4. C. K. Harnett and H. G. Craighead, “Liquid-crystal micropolarizer array for polarization-difference imaging,” Appl. Opt. 41, 1291–1296 (2002). [CrossRef]   [PubMed]  

5. M. Momeni and A. H. Titus, “An analog VLSI chip emulating polarization vision of octopus retina,” IEEE Trans. Neur. Netw. 7, 222–232 (2006). [CrossRef]  

6. V. Gruev, A. Ortu, N. Lazarus, Jan Van der Spiegel, and N. Engheta, “Fabrication of a dual-tier thin film micropolarization array,” Opt. Express 15, 4994–5007 (2007). [CrossRef]   [PubMed]  

7. R. Harding, I. Gardiner, H. J. Yoon, T. Perrett, O. Parri, and K. Skjonnemand, “Reactive liquid crystal materials for optically anisotropic patterned retarders,” Proc. SPIE 7140, 71402J (2008). [CrossRef]  

8. X. Zhao, F. Boussaid, A. Bermak, and V. G. Chigrinov, “Thin photo-patterned micropolarizer array for CMOS image sensors,” IEEE Photon. Technol. Lett. 21, 805–807 (2009). [CrossRef]  

9. V. Gruev, R. Perkins, and T. York, “CCD polarization imaging sensor with aluminum nanowire optical filters,” Opt. Express 18, 19087–19094 (2010). [CrossRef]   [PubMed]  

10. V. Gruev, Jan Van der Spiegel, and N. Engheta, “Dual-tier thin film polymer polarization imaging sensor,” Opt. Express 18, 19292–19303 (2010). [CrossRef]   [PubMed]  

11. X. Zhao, A. Bermak, F. Boussaid, and V. G. Chigrinov, “Liquid-crystal micropolarimeter array for full Stokes polarization imaging in visible spectrum,” Opt. Express 18, 17776–17787 (2010). [CrossRef]   [PubMed]  

12. V. Gruev, “Fabrication of a dual-layer aluminum nanowires polarization filter array,” Opt. Express 19, 24361–24369 (2011). [CrossRef]   [PubMed]  

13. X. Zhao, F. Boussaid, A. Bermak, and V. G. Chigrinov, “High-resolution thin ’guest-host’ micropolarizer arrays for visible imaging polarimetry,” Opt. Express 19, 5565–5573 (2011). [CrossRef]   [PubMed]  

14. G. Myhre, W. Hsu, A. Peinado, C. LaCasse, N. Brock, R. A. Chipman, and S. Pau, “Liquid crystal polymer full-stokes division of focal plane polarimeter,” Opt. Express 20, 27393–27409 (2012). [CrossRef]   [PubMed]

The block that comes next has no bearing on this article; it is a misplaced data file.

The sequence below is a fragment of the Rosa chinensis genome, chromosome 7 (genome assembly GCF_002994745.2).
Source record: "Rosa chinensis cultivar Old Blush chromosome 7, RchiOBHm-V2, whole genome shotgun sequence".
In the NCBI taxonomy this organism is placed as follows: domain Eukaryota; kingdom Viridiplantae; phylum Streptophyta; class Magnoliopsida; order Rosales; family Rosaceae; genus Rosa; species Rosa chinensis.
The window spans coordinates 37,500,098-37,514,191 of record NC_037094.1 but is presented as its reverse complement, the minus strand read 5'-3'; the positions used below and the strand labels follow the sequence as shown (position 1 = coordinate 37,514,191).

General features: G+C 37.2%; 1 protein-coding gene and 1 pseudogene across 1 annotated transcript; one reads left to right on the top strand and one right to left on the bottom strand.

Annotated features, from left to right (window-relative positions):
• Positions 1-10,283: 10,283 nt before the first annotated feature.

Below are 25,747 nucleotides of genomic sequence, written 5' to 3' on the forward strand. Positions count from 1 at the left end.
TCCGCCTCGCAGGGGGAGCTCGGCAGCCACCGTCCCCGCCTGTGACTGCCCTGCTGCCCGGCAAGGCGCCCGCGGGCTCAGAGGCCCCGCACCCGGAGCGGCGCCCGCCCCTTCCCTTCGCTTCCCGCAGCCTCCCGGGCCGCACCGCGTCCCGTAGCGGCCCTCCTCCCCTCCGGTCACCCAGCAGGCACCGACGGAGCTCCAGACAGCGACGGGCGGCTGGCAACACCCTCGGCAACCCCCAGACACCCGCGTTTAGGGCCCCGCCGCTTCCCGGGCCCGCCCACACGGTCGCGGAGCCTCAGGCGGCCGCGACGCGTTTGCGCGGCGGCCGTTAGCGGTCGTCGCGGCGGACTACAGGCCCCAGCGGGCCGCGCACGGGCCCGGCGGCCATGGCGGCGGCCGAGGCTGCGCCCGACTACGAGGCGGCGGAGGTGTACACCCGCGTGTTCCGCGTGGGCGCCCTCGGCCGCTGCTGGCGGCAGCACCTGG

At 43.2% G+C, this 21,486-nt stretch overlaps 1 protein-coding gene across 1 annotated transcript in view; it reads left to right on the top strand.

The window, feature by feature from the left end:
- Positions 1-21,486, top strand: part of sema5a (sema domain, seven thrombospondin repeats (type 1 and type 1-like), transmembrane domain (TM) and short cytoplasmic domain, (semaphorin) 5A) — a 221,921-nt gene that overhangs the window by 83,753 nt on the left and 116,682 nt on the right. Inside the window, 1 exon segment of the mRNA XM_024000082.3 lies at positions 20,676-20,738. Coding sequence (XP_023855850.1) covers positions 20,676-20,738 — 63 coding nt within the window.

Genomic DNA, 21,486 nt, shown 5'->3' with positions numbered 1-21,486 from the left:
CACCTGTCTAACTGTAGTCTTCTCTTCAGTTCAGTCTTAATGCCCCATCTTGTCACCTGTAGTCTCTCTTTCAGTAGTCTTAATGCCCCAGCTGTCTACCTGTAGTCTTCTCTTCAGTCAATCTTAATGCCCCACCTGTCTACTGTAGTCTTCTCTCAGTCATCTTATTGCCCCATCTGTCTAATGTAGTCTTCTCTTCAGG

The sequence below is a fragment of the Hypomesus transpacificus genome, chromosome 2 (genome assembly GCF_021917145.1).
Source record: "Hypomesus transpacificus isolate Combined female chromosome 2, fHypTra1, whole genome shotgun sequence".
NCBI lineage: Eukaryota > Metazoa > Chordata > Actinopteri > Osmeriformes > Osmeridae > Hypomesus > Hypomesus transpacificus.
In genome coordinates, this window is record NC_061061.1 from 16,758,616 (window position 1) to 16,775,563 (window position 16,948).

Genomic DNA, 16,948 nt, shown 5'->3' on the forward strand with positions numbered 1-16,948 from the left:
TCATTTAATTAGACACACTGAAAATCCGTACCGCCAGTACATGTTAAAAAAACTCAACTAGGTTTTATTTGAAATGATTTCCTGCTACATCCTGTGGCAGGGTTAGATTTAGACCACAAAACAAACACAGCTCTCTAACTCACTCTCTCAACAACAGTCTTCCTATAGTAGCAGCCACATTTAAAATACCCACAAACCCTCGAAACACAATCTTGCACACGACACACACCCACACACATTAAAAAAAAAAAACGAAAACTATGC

15. K. Sasagawa, S. Shishido, K. Ando, H. Matsuoka, T. Noda, T. Tokuda, K. Kakiuchi, and J. Ohta, “Image sensor pixel with on-chip high extinction ratio polarizer based on 65-nm standard CMOS technology,” Opt. Express 21, 11132–11140 (2013). [CrossRef]   [PubMed]  

16. W. Hsu, J. Ma, G. Myhre, K. Balakrishnan, and S. Pau, “Patterned cholesteric liquid crystal polymer film,” J. Opt. Soc. Am. A 30, 252–258 (2013). [CrossRef]  

17. T. H. Chiou, S. Kleinlogel, T. Cronin, R. Caldwell, B. Loeffler, A. Siddiqi, A. Goldizen, and J. Marshall, “Circular polarization vision in a stomatopod crustacean,” Curr. Biol. 18, 429–434 (2008). [CrossRef]   [PubMed]  

18. N. W. Roberts, T. H. Chiou, N. J. Marshall, and T. W. Cronin, “A biological quarter-wave retarder with excellent achromaticity in the visible wavelength region,” Nat. Photonics 3, 641–644 (2009). [CrossRef]  

19. G. C. Giakos, “Multifusion, Multispectral, Optical Polarimetric Imaging Sensing Principles,” IEEE Trans. Instrum. Meas. 55, 1628–1633 (2006). [CrossRef]  

20. D. Goldstein, Polarized Light (Marcel Dekker, 2003). [CrossRef]  

21. M. Kulkarni and V. Gruev, “Integrated spectral-polarization imaging sensor with aluminum nanowire polarization filters,” Opt. Express 20, 22997–23012 (2012). [CrossRef]   [PubMed]  

22. W. S. Kang, B. J. Mun, G. D. Lee, J. H. Lee, B. K. Kim, H. C. Choi, Y. J. Lim, and S. H. Lee, “Optimal design of quarter-wave plate with wideband and wide viewing angle for three-dimensional liquid crystal display,” J. Appl. Phys. 111, 103119 (2012). [CrossRef]  

23. S. T. Wu, “Birefringence dispersions of liquid crystals,” Phys. Rev. A 33, 1270–1274 (1986). [CrossRef]   [PubMed]  

24. P. Hariharan and P. E. Ciddor, “Broad-band superachromatic retarders and circular polarizers for the UV, visible and near infrared,” J. Mod. Opt. 51, 2315–2322 (2004). [CrossRef]  

25. X. Zhao, A. Bermak, F. Boussaid, T. Du, and V. G. Chigrinov, “High-resolution photo-aligned liquid-crystal micropolarizer array for polarization imaging in visible spectrum,” Opt. Lett. 34, 3619–3621 (2009). [CrossRef]   [PubMed]  

References